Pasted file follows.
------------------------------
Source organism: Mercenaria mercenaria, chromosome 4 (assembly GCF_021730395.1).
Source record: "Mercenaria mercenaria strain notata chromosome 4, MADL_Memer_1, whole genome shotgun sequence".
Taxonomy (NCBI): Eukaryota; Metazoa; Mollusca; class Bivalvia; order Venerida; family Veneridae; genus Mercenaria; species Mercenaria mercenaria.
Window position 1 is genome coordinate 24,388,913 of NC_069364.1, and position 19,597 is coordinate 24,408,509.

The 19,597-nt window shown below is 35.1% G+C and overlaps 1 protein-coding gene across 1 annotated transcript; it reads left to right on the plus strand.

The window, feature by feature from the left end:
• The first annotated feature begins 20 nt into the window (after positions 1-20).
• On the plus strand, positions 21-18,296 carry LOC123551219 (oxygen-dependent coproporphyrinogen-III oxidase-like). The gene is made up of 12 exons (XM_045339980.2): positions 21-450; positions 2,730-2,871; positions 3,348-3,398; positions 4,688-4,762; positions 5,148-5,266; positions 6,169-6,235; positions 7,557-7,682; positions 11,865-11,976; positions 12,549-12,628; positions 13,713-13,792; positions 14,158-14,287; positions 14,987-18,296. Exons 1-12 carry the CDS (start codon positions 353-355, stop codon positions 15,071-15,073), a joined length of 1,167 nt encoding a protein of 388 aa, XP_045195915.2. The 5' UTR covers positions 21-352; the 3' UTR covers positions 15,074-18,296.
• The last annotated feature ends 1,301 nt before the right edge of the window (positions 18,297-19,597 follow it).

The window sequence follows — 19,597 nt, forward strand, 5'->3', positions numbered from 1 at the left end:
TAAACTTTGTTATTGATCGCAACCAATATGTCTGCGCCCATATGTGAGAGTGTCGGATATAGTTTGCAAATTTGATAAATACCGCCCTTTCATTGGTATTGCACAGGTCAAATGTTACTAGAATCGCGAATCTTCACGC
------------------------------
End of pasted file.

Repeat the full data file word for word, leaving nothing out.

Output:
Source organism: Mercenaria mercenaria, chromosome 4 (assembly GCF_021730395.1).
Source record: "Mercenaria mercenaria strain notata chromosome 4, MADL_Memer_1, whole genome shotgun sequence".
Taxonomy (NCBI): Eukaryota; Metazoa; Mollusca; class Bivalvia; order Venerida; family Veneridae; genus Mercenaria; species Mercenaria mercenaria.
Window position 1 is genome coordinate 24,388,913 of NC_069364.1, and position 19,597 is coordinate 24,408,509.

The 19,597-nt window shown below is 35.1% G+C and overlaps 1 protein-coding gene across 1 annotated transcript; it reads left to right on the plus strand.

The window, feature by feature from the left end:
• The first annotated feature begins 20 nt into the window (after positions 1-20).
• On the plus strand, positions 21-18,296 carry LOC123551219 (oxygen-dependent coproporphyrinogen-III oxidase-like). The gene is made up of 12 exons (XM_045339980.2): positions 21-450; positions 2,730-2,871; positions 3,348-3,398; positions 4,688-4,762; positions 5,148-5,266; positions 6,169-6,235; positions 7,557-7,682; positions 11,865-11,976; positions 12,549-12,628; positions 13,713-13,792; positions 14,158-14,287; positions 14,987-18,296. Exons 1-12 carry the CDS (start codon positions 353-355, stop codon positions 15,071-15,073), a joined length of 1,167 nt encoding a protein of 388 aa, XP_045195915.2. The 5' UTR covers positions 21-352; the 3' UTR covers positions 15,074-18,296.
• The last annotated feature ends 1,301 nt before the right edge of the window (positions 18,297-19,597 follow it).

The window sequence follows — 19,597 nt, forward strand, 5'->3', positions numbered from 1 at the left end:
TAAACTTTGTTATTGATCGCAACCAATATGTCTGCGCCCATATGTGAGAGTGTCGGATATAGTTTGCAAATTTGATAAATACCGCCCTTTCATTGGTATTGCACAGGTCAAATGTTACTAGAATCGCGAATCTTCACGC